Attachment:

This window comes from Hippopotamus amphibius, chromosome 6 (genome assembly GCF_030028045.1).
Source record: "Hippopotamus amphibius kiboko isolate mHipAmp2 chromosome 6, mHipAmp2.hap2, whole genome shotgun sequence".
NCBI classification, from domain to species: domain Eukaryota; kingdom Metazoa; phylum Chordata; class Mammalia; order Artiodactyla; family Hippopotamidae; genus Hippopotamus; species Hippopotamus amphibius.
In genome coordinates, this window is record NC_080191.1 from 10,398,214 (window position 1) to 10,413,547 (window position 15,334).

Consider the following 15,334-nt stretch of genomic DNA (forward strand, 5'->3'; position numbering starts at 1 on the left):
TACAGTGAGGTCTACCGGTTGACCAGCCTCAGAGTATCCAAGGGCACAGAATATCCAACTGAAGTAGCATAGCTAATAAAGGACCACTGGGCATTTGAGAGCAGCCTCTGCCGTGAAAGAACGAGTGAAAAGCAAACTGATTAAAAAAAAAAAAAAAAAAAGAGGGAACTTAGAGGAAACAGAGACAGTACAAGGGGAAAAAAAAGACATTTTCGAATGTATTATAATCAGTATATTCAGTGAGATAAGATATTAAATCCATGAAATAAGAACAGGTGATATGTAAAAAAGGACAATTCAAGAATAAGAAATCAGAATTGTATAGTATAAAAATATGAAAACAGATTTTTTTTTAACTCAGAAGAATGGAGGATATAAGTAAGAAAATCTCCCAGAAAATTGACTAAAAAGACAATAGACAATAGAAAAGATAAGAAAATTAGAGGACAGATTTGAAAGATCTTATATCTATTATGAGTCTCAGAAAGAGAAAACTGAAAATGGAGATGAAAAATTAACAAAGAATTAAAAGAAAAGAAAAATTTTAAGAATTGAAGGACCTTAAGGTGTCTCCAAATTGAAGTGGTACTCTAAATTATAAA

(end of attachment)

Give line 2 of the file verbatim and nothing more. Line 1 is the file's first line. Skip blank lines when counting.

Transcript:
Source record: "Hippopotamus amphibius kiboko isolate mHipAmp2 chromosome 6, mHipAmp2.hap2, whole genome shotgun sequence".